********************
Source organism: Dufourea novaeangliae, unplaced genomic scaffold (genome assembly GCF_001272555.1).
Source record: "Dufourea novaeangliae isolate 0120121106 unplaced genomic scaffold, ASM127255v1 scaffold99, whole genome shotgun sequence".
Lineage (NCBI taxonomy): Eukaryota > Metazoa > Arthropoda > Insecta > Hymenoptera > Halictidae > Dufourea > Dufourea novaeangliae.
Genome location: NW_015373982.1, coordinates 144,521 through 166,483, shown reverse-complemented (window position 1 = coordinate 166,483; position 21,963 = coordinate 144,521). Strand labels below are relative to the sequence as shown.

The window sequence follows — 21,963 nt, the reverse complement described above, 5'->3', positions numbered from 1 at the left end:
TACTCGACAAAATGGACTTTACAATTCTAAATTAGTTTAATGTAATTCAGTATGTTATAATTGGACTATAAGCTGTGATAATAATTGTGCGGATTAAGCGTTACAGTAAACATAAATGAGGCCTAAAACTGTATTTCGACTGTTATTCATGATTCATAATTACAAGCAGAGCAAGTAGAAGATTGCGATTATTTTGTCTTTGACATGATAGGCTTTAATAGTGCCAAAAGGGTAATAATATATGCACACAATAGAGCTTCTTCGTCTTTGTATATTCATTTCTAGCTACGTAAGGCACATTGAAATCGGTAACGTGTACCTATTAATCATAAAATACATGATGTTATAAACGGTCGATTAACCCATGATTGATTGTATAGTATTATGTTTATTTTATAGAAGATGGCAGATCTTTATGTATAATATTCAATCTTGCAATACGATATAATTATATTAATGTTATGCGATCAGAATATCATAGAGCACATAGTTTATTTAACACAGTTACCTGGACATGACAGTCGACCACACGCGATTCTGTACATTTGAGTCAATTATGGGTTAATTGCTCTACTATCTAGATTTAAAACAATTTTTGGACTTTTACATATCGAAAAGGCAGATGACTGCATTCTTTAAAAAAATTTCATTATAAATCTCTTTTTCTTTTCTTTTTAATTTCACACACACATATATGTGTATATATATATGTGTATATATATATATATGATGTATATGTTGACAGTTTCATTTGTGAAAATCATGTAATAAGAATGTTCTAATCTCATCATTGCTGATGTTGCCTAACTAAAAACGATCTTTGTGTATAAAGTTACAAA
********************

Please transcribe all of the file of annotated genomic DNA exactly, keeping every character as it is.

Source organism: Dufourea novaeangliae, unplaced genomic scaffold (genome assembly GCF_001272555.1).
Source record: "Dufourea novaeangliae isolate 0120121106 unplaced genomic scaffold, ASM127255v1 scaffold99, whole genome shotgun sequence".
Lineage (NCBI taxonomy): Eukaryota > Metazoa > Arthropoda > Insecta > Hymenoptera > Halictidae > Dufourea > Dufourea novaeangliae.
Genome location: NW_015373982.1, coordinates 144,521 through 166,483, shown reverse-complemented (window position 1 = coordinate 166,483; position 21,963 = coordinate 144,521). Strand labels below are relative to the sequence as shown.

The window sequence follows — 21,963 nt, the reverse complement described above, 5'->3', positions numbered from 1 at the left end:
TACTCGACAAAATGGACTTTACAATTCTAAATTAGTTTAATGTAATTCAGTATGTTATAATTGGACTATAAGCTGTGATAATAATTGTGCGGATTAAGCGTTACAGTAAACATAAATGAGGCCTAAAACTGTATTTCGACTGTTATTCATGATTCATAATTACAAGCAGAGCAAGTAGAAGATTGCGATTATTTTGTCTTTGACATGATAGGCTTTAATAGTGCCAAAAGGGTAATAATATATGCACACAATAGAGCTTCTTCGTCTTTGTATATTCATTTCTAGCTACGTAAGGCACATTGAAATCGGTAACGTGTACCTATTAATCATAAAATACATGATGTTATAAACGGTCGATTAACCCATGATTGATTGTATAGTATTATGTTTATTTTATAGAAGATGGCAGATCTTTATGTATAATATTCAATCTTGCAATACGATATAATTATATTAATGTTATGCGATCAGAATATCATAGAGCACATAGTTTATTTAACACAGTTACCTGGACATGACAGTCGACCACACGCGATTCTGTACATTTGAGTCAATTATGGGTTAATTGCTCTACTATCTAGATTTAAAACAATTTTTGGACTTTTACATATCGAAAAGGCAGATGACTGCATTCTTTAAAAAAATTTCATTATAAATCTCTTTTTCTTTTCTTTTTAATTTCACACACACATATATGTGTATATATATATGTGTATATATATATATATGATGTATATGTTGACAGTTTCATTTGTGAAAATCATGTAATAAGAATGTTCTAATCTCATCATTGCTGATGTTGCCTAACTAAAAACGATCTTTGTGTATAAAGTTACAAA